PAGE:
Theoretical REsearch in Neuroeconomic Decision-making (TREND) is the first institute dedicated to the study of Neuroeconomic Theory. This interdisciplinary line of investigation combines research from subfields in neuroscience and economics. Experimental neuroscience and neurobiology provide detailed evidence of the functionality, interconnectivity and physiological limitations of the different brain systems involved in the process of decision-making. Microeconomic theory supplies the toolkit to build simple economic models that incorporate these system interactions and well-defined constraints in the mechanisms of choice (see more details on our manifesto and methodological overview).
Thus, the distinctive feature of TREND relative to other neuroeconomic centers and institutes (see links) is its focus on theoretical rather than experimental research on the brain processes behind economic decision-making.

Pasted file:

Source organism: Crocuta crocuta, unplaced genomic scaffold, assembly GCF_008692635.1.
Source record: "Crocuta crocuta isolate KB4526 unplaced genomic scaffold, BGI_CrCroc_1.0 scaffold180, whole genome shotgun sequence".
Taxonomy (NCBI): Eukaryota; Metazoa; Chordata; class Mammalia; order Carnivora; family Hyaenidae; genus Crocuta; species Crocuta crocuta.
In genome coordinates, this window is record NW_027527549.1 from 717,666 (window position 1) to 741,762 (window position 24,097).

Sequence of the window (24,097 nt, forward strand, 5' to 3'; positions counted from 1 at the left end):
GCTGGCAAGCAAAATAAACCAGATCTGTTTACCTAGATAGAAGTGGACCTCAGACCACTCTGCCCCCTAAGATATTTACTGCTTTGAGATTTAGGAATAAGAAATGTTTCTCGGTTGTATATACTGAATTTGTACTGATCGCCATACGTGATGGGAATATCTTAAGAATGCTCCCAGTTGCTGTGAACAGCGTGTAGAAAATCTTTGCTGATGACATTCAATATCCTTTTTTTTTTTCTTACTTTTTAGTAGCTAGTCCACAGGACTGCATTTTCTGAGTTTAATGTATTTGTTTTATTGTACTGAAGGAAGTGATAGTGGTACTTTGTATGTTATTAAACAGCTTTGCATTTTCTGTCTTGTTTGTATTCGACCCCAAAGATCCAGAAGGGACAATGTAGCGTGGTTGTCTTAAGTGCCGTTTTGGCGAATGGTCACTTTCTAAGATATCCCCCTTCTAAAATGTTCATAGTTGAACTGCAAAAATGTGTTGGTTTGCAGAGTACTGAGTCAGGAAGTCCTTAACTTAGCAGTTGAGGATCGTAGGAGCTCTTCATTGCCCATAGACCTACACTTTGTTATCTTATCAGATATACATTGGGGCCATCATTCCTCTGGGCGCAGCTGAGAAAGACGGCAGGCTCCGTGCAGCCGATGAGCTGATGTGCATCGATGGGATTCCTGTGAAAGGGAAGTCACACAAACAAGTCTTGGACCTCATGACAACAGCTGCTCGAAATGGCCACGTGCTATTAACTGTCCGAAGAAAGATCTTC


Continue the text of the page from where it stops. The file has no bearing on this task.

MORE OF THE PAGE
Some of our publications:
"A Neuroeconomic Theory of Memory Retrieval"
I. Brocas and J.D. Carrillo, Journal of Economic Behavior and Organization (2016).
"Resource Allocation in the Brain"
R. Alonso, I. Brocas and J.D. Carrillo, Review of Economic Studies (2014).
"Information Processing and Decision-making: Evidence from the Brain Sciences and Implications for Economics"
I. Brocas, Journal of Economic Behavior and Organization (2012).
"From Perception to Action: an Economic Model of Brain Processes"
I. Brocas and J.D. Carrillo, Games and Economic Behavior (2012).
"The Brain as a Hierarchical Organization"
I. Brocas and J.D. Carrillo, American Economic Review (2008).